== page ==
I’ve often wondered about the afterlife. Is it like a ‘The Good Place’ situation, wherein all of our actions are being monitored and scored, and we get an afterlife based on our rating? Is the concept of rebirth real? Do we really have to go through all of this again? Is the classical notion of heaven and hell true? A lot of people believe in and resonate with that concept. They use it as a model or guideline to live life.
“Will this action condemn me to eternal damnation? If it would, then I won’t do it. Or I will, if it brings me enough temporary satisfaction to make me forget the prospect of eternal damnation.”
The Devil is a personification of evil and hostility. Of destruction. In numerous cultures and beliefs, He is usually depicted using red– the colour of anger.
The Devil has many forms. The serpent that tempted Adam and Eve in Eden (The Old Testament). The fallen angel (The Bible, Book of Isaiah). The beast. The winged devil (Dante’s Inferno). A creature with horns. A creature with hooves. A child (The Omen).
What if the Devil exists inside us? What if mental health is, in fact, a farce, and depression and anxiety and all the other stuff are just the Devil using our brains as its playground?
What if there is no afterlife? What if this is the afterlife, the eternal damnation all of us are sentenced to. Destruction all around, and within us. Constant mental torture and existential dread.
Life is temporary. Nothing lasts forever. People, places, experiences. Everything has an expiry date. Maybe the Devil is in this transience of life. Maybe the Devil is the concept that we can enjoy the small things in life, but they stay small, and vanish the moment you start looking for them. Maybe the Devil is the fact that not everything is reciprocated. Sometimes you love something that just won’t love you back. A lot of times, nice people aren’t treated nicely. Maybe the Devil depends on how you treat people.
The Devil is in everything.
The Devil is everything.
Satanism has been closely interlinked with fashion throughout the ages, from the 1983 ghost Vogue cover to Cara Delevingne repping Prada in 2019. Across time, satanic fashion has included spooky elements, directly like devil horns or more subtly like platform footwear for navigating the so-called “rivers of blood”.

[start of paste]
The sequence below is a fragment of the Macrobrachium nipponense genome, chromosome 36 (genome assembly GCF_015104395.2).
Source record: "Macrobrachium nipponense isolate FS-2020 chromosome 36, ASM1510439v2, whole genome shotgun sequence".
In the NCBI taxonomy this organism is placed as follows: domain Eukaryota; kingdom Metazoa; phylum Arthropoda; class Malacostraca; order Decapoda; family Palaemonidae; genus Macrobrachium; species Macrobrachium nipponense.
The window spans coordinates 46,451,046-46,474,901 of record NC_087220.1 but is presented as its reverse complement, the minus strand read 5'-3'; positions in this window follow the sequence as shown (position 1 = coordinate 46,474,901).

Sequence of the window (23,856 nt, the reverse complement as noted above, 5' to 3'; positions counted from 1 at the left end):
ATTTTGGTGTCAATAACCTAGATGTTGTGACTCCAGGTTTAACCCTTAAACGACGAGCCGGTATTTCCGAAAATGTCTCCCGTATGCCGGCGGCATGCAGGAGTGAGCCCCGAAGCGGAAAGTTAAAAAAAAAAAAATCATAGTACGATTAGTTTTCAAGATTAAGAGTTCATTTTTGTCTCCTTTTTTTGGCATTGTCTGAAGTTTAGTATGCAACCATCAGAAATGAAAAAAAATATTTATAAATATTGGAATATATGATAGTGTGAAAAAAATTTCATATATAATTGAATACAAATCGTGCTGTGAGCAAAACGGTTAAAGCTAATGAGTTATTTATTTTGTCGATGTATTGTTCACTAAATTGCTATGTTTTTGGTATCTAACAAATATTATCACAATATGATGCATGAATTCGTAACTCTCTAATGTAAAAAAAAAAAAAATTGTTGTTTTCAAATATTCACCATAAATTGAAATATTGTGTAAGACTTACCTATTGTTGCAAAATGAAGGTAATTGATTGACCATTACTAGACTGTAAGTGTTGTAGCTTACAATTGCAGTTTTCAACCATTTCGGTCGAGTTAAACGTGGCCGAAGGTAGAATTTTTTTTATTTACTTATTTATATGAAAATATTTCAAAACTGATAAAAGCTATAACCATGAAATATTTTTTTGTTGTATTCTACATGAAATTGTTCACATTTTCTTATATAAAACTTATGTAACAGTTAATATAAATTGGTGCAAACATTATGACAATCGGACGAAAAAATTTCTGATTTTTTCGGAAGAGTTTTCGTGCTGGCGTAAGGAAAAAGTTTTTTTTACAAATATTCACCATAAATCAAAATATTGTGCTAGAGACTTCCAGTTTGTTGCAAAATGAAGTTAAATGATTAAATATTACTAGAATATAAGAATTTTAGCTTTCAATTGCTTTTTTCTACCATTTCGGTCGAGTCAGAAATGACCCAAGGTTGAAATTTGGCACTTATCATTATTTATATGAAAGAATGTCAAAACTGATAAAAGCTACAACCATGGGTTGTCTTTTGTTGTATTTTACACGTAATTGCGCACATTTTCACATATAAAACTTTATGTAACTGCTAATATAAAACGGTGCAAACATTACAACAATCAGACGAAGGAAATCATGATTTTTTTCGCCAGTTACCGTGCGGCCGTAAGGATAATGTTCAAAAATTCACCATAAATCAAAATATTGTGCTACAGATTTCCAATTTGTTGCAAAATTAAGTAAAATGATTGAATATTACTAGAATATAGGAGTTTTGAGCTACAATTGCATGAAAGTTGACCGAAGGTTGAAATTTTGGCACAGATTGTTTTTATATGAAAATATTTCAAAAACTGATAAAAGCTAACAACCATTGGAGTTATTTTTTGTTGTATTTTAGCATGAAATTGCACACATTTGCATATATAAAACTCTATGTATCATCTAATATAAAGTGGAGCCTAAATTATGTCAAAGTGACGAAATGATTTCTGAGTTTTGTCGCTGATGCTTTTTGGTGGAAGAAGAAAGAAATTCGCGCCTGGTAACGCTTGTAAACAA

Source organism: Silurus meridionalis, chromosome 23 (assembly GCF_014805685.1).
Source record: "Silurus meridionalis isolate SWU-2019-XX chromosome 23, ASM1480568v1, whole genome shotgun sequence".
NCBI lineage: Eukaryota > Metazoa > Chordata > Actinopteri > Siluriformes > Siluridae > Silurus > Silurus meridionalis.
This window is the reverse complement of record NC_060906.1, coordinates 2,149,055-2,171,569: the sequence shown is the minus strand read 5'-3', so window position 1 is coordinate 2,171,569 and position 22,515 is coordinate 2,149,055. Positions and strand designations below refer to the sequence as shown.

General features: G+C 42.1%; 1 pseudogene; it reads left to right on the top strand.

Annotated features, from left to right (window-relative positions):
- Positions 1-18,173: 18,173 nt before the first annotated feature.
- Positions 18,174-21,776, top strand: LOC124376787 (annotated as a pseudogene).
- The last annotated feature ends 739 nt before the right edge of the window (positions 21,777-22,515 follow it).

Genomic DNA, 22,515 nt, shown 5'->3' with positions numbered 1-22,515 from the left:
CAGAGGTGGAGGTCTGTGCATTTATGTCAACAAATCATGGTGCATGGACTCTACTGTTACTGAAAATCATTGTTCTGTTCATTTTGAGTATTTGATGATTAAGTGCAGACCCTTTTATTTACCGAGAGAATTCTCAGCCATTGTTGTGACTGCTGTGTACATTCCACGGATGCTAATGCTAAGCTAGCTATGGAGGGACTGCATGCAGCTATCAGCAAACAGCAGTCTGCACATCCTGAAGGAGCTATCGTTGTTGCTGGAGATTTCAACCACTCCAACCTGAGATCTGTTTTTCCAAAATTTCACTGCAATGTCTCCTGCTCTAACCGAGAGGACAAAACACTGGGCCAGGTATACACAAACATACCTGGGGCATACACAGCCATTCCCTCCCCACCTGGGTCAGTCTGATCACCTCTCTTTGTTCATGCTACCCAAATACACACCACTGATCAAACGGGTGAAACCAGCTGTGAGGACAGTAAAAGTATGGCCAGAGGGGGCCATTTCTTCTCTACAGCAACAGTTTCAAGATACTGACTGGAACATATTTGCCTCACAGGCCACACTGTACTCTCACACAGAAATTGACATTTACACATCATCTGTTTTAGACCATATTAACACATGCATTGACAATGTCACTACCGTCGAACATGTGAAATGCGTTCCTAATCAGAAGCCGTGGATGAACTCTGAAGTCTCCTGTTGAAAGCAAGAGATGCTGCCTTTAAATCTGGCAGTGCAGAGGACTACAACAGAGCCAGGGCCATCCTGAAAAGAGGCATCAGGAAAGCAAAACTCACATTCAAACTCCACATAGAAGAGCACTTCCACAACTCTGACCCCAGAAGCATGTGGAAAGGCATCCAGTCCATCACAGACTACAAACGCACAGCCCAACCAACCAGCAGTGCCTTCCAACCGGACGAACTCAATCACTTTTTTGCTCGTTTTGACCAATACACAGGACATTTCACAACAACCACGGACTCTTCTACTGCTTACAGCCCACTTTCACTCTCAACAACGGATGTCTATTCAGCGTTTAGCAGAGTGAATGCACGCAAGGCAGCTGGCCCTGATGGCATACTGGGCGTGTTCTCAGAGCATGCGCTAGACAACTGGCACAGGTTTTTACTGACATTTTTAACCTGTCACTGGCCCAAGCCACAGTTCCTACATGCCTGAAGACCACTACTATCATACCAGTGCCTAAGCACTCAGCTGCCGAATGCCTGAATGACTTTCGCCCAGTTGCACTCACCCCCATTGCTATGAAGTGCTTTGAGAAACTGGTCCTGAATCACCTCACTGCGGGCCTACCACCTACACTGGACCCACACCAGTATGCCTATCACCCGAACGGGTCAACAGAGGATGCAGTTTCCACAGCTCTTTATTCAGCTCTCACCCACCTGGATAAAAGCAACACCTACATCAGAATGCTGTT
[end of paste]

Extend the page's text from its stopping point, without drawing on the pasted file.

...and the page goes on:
One could call satanism in fashion the representation of evil/doom or in some cases, escape from it. Especially with respect to the latter, when you think about it, a lot of people turn to satanism when faced with chaos and uncertainty. This also reflects in people’s fashion choices as and when they find some solace in the way they dress, moreso if they dress a little ghoulishly.
Recently, with the increased questioning and possible collapse of traditional belief systems, more and more youngsters are finding themselves in Satanism. If you want to incorporate more demonic elements into your wardrobe, try one of these wicked pieces (geddit?). Leather Jackets are a closet staple and there’s the added vibe of sacrifice going along with them. Or... if you’re feeling particularly fancy, try getting your hands on the latest instagram trend, a corset. A graphic vamp tee and platform boots can go a long way. At the end of the day, there’s plenty to fear out there, but your fashion choices shouldn’t be.
An upside-down cross, boats, and roosters. What do these random things have in common? St. Peter, an ordinary fisherman, turned into Jesus' apostle and eventually a saint. He was one of the first leaders of the Church and the longest-reigning Pope. But we're not here to talk just about St. Peter; we're going to be discussing the various symbols of Satanism and how they correlate with fashion.
Satanic fashion is a pure expression of satanic art; it is about the bizarre, the obscure, and the hidden. Satanism is essentially a metaphorical concept; it's mostly about personal independence. Satanic art tries to talk about various issues; it expresses protest through art.
Satanic art is incredibly varied and talks about issues like the imbalance of power in modern society. Now how does all this relate to fashion? Expression through fashion has always been a common point in the industry. Since the goal is the same, why not combine the two. Satanically inspired fashion is not new; ghoulishness has come and gone over the years. Givenchy, who has previously released horned devil headpieces, provided the most literal doom interpretations.
At Givenchy, Matthew Williams turns an archive cat-hat into a devilish topper Photo: Courtesy of Givenchy
Apart from the runway, satanically inspired magazine covers were also widespread in the 1900s, with a few Vogue magazine covers depicting these stories.
Vogue's April 7, 1904 issue cover
A standout is definitely the spring 2021 collection, where the fashion industry was practically obsessed with the apocalyptic theme. The peak of this is a hoodie with the words "Hail Satan" stitched on it. What does all this mean? It goes to show how deep Satanism is present in our modern culture and how deeply it has and will continue to influence the world of fashion.